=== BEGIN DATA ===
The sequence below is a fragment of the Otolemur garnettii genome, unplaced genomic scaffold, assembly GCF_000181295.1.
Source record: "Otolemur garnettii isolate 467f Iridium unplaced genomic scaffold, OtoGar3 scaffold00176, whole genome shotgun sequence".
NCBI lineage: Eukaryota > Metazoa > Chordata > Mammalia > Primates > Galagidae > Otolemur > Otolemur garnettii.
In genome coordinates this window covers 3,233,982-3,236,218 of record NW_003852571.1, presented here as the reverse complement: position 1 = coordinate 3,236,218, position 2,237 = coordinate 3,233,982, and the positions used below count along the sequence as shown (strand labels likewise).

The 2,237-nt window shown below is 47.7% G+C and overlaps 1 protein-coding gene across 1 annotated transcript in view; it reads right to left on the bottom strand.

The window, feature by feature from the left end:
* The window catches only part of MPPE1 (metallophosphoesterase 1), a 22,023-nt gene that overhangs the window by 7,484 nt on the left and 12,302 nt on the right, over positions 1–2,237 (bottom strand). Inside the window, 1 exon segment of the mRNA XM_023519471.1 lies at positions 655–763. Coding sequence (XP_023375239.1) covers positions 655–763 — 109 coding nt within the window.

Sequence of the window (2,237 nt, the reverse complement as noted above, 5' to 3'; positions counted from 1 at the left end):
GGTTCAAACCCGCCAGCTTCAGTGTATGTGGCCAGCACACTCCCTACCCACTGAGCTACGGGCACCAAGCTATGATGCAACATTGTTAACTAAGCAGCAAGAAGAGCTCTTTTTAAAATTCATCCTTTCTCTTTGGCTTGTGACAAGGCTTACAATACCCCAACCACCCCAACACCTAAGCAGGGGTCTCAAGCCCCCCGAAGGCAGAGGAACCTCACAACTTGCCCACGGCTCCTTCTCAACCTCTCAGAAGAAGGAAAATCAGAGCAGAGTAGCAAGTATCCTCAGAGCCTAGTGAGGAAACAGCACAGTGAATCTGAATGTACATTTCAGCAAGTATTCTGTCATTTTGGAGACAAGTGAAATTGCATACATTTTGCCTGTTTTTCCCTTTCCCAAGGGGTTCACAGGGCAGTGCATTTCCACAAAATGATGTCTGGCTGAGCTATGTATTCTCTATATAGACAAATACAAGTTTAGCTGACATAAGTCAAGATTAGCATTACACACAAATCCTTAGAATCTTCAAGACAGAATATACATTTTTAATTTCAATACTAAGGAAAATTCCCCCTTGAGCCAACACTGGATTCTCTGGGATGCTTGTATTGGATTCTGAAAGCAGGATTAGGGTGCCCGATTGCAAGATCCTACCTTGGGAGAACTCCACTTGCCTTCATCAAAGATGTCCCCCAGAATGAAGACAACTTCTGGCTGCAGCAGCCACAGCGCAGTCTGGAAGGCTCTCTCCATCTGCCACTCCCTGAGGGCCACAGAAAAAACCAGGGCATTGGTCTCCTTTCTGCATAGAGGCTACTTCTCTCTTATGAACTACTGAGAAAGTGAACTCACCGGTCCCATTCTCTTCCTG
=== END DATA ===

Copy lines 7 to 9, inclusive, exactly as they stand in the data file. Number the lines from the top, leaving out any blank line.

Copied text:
* The window catches only part of MPPE1 (metallophosphoesterase 1), a 22,023-nt gene that overhangs the window by 7,484 nt on the left and 12,302 nt on the right, over positions 1–2,237 (bottom strand). Inside the window, 1 exon segment of the mRNA XM_023519471.1 lies at positions 655–763. Coding sequence (XP_023375239.1) covers positions 655–763 — 109 coding nt within the window.

Sequence of the window (2,237 nt, the reverse complement as noted above, 5' to 3'; positions counted from 1 at the left end):
GGTTCAAACCCGCCAGCTTCAGTGTATGTGGCCAGCACACTCCCTACCCACTGAGCTACGGGCACCAAGCTATGATGCAACATTGTTAACTAAGCAGCAAGAAGAGCTCTTTTTAAAATTCATCCTTTCTCTTTGGCTTGTGACAAGGCTTACAATACCCCAACCACCCCAACACCTAAGCAGGGGTCTCAAGCCCCCCGAAGGCAGAGGAACCTCACAACTTGCCCACGGCTCCTTCTCAACCTCTCAGAAGAAGGAAAATCAGAGCAGAGTAGCAAGTATCCTCAGAGCCTAGTGAGGAAACAGCACAGTGAATCTGAATGTACATTTCAGCAAGTATTCTGTCATTTTGGAGACAAGTGAAATTGCATACATTTTGCCTGTTTTTCCCTTTCCCAAGGGGTTCACAGGGCAGTGCATTTCCACAAAATGATGTCTGGCTGAGCTATGTATTCTCTATATAGACAAATACAAGTTTAGCTGACATAAGTCAAGATTAGCATTACACACAAATCCTTAGAATCTTCAAGACAGAATATACATTTTTAATTTCAATACTAAGGAAAATTCCCCCTTGAGCCAACACTGGATTCTCTGGGATGCTTGTATTGGATTCTGAAAGCAGGATTAGGGTGCCCGATTGCAAGATCCTACCTTGGGAGAACTCCACTTGCCTTCATCAAAGATGTCCCCCAGAATGAAGACAACTTCTGGCTGCAGCAGCCACAGCGCAGTCTGGAAGGCTCTCTCCATCTGCCACTCCCTGAGGGCCACAGAAAAAACCAGGGCATTGGTCTCCTTTCTGCATAGAGGCTACTTCTCTCTTATGAACTACTGAGAAAGTGAACTCACCGGTCCCATTCTCTTCCTG